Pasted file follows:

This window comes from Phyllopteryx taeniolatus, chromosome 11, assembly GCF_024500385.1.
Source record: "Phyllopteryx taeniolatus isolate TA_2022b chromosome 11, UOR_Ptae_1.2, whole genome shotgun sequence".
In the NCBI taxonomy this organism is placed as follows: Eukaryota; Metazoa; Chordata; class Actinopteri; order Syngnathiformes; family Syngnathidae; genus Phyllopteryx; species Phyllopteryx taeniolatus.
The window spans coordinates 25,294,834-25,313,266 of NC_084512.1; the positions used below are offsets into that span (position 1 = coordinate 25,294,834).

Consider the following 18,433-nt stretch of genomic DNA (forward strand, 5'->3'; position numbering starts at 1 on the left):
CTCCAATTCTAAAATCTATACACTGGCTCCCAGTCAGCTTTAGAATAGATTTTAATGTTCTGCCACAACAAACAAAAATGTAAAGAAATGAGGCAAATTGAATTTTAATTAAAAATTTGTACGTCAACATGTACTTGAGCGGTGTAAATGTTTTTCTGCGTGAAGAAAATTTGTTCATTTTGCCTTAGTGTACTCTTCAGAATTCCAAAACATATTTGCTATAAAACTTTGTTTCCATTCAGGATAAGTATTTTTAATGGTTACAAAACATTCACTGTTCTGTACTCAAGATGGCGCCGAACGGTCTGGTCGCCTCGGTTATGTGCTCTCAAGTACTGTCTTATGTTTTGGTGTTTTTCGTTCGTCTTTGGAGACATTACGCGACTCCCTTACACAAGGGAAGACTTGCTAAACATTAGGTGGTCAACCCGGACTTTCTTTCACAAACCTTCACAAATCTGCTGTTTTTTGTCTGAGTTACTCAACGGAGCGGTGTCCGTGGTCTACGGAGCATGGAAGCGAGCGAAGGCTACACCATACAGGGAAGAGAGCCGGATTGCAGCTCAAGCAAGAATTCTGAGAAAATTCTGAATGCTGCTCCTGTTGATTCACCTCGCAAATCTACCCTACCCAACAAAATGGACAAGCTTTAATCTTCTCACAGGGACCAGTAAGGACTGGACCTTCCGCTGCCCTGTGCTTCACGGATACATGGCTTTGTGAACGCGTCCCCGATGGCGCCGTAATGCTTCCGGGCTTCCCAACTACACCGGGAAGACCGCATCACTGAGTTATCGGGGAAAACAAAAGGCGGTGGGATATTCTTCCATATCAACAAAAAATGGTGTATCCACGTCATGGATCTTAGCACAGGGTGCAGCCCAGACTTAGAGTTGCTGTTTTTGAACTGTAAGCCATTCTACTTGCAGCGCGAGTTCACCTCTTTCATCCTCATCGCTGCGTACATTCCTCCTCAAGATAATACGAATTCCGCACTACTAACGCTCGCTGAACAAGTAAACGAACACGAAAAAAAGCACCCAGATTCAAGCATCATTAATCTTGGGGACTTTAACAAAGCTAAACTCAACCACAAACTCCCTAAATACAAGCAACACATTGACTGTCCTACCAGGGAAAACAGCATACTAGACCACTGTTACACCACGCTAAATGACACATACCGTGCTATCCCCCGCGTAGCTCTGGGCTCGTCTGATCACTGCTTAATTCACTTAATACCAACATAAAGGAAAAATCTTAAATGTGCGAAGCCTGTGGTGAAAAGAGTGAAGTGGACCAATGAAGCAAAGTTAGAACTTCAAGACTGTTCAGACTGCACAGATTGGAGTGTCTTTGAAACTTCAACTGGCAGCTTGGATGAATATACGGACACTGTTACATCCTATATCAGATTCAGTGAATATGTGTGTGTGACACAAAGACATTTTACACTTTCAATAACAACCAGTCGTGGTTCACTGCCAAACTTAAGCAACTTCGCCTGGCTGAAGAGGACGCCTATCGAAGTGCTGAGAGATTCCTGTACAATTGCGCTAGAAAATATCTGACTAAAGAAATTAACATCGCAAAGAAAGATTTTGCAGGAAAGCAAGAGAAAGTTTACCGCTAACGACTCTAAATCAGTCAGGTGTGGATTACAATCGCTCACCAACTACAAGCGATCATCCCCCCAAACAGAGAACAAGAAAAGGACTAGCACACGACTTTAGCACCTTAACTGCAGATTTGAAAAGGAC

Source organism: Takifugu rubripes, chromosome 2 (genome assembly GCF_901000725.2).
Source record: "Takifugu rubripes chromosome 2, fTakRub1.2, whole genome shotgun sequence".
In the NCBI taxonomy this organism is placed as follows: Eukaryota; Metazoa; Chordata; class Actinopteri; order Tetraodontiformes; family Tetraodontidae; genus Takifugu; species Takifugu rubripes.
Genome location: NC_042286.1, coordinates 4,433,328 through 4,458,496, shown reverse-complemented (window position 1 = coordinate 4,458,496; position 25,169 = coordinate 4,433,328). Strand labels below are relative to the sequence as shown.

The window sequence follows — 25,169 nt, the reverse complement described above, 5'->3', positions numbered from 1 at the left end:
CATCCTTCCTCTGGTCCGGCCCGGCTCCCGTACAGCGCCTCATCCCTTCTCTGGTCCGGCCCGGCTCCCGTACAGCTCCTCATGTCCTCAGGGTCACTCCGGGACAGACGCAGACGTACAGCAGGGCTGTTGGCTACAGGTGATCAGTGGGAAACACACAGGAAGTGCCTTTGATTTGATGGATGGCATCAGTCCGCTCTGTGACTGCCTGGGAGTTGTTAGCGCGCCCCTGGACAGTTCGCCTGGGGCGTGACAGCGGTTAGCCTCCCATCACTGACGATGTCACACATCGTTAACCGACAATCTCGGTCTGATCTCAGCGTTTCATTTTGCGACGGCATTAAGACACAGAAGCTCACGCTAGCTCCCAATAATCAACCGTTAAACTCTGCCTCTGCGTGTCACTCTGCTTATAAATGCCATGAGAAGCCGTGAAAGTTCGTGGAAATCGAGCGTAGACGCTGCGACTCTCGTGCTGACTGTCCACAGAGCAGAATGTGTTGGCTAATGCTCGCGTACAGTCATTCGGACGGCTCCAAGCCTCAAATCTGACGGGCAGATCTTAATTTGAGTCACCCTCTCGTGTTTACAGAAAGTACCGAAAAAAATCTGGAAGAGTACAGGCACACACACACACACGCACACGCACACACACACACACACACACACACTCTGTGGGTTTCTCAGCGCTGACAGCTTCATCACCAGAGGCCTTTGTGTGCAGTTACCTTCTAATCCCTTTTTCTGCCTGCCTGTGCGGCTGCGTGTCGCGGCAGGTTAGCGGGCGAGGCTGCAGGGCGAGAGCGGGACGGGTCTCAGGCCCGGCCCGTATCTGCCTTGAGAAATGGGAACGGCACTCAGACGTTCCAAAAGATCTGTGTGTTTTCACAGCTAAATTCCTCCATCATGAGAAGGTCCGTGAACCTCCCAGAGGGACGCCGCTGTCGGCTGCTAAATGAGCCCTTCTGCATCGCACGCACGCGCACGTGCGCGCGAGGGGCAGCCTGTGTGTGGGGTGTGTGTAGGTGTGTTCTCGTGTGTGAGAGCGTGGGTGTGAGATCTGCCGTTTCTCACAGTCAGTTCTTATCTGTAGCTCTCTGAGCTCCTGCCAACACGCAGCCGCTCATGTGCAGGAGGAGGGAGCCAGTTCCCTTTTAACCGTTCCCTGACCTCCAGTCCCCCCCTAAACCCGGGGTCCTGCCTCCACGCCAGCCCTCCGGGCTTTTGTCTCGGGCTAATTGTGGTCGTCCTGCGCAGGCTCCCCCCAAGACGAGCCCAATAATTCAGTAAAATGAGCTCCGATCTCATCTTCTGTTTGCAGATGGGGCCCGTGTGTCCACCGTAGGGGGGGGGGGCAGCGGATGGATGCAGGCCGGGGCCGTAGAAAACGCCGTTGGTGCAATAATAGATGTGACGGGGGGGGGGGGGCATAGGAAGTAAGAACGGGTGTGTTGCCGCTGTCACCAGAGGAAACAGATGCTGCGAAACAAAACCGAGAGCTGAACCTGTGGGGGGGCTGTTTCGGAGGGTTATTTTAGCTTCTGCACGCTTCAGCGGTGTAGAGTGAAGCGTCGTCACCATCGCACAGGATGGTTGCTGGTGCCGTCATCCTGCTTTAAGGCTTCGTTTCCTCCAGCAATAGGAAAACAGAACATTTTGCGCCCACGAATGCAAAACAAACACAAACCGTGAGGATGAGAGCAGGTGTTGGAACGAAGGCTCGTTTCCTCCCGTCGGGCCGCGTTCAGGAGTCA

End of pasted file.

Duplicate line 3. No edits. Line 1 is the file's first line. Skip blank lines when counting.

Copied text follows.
In the NCBI taxonomy this organism is placed as follows: Eukaryota; Metazoa; Chordata; class Actinopteri; order Syngnathiformes; family Syngnathidae; genus Phyllopteryx; species Phyllopteryx taeniolatus.